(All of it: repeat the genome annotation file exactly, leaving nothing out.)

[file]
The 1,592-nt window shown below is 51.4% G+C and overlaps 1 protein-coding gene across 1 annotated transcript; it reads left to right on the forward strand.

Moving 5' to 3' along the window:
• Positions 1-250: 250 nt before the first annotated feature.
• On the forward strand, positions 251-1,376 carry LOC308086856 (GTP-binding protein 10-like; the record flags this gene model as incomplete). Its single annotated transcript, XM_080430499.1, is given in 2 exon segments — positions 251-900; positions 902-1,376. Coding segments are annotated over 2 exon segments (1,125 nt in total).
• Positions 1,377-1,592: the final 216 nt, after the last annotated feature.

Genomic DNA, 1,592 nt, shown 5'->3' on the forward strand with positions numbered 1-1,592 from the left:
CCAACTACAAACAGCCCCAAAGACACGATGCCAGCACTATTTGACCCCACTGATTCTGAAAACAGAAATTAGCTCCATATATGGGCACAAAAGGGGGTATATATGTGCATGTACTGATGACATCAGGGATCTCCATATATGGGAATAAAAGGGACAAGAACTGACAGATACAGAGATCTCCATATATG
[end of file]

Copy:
The 1,592-nt window shown below is 51.4% G+C and overlaps 1 protein-coding gene across 1 annotated transcript; it reads left to right on the forward strand.

Moving 5' to 3' along the window:
• Positions 1-250: 250 nt before the first annotated feature.
• On the forward strand, positions 251-1,376 carry LOC308086856 (GTP-binding protein 10-like; the record flags this gene model as incomplete). Its single annotated transcript, XM_080430499.1, is given in 2 exon segments — positions 251-900; positions 902-1,376. Coding segments are annotated over 2 exon segments (1,125 nt in total).
• Positions 1,377-1,592: the final 216 nt, after the last annotated feature.

Genomic DNA, 1,592 nt, shown 5'->3' on the forward strand with positions numbered 1-1,592 from the left:
CCAACTACAAACAGCCCCAAAGACACGATGCCAGCACTATTTGACCCCACTGATTCTGAAAACAGAAATTAGCTCCATATATGGGCACAAAAGGGGGTATATATGTGCATGTACTGATGACATCAGGGATCTCCATATATGGGAATAAAAGGGACAAGAACTGACAGATACAGAGATCTCCATATATG